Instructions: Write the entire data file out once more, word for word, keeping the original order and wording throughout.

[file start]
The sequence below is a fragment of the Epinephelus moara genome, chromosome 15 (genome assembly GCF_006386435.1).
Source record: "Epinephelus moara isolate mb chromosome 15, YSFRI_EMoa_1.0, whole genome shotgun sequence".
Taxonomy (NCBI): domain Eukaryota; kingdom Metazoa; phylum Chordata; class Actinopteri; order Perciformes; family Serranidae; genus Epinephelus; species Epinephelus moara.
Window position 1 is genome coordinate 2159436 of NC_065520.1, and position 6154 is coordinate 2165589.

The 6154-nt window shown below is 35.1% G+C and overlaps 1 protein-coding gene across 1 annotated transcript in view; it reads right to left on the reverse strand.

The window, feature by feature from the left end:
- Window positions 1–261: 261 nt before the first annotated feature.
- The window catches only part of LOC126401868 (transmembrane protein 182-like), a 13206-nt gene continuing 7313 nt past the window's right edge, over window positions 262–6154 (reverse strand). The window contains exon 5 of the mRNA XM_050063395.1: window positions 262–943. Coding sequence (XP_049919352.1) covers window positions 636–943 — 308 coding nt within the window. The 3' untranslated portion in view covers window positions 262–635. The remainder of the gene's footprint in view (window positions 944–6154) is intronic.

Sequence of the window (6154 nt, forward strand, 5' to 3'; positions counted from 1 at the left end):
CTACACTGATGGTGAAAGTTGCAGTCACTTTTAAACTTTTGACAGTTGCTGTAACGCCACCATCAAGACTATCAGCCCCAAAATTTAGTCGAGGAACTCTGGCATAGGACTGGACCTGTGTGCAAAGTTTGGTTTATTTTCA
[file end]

The sequence below is a fragment of the Epinephelus moara genome, chromosome 15 (genome assembly GCF_006386435.1).
Source record: "Epinephelus moara isolate mb chromosome 15, YSFRI_EMoa_1.0, whole genome shotgun sequence".
Taxonomy (NCBI): domain Eukaryota; kingdom Metazoa; phylum Chordata; class Actinopteri; order Perciformes; family Serranidae; genus Epinephelus; species Epinephelus moara.
Window position 1 is genome coordinate 2159436 of NC_065520.1, and position 6154 is coordinate 2165589.

The 6154-nt window shown below is 35.1% G+C and overlaps 1 protein-coding gene across 1 annotated transcript in view; it reads right to left on the reverse strand.

The window, feature by feature from the left end:
- Window positions 1–261: 261 nt before the first annotated feature.
- The window catches only part of LOC126401868 (transmembrane protein 182-like), a 13206-nt gene continuing 7313 nt past the window's right edge, over window positions 262–6154 (reverse strand). The window contains exon 5 of the mRNA XM_050063395.1: window positions 262–943. Coding sequence (XP_049919352.1) covers window positions 636–943 — 308 coding nt within the window. The 3' untranslated portion in view covers window positions 262–635. The remainder of the gene's footprint in view (window positions 944–6154) is intronic.

Sequence of the window (6154 nt, forward strand, 5' to 3'; positions counted from 1 at the left end):
CTACACTGATGGTGAAAGTTGCAGTCACTTTTAAACTTTTGACAGTTGCTGTAACGCCACCATCAAGACTATCAGCCCCAAAATTTAGTCGAGGAACTCTGGCATAGGACTGGACCTGTGTGCAAAGTTTGGTTTATTTTCA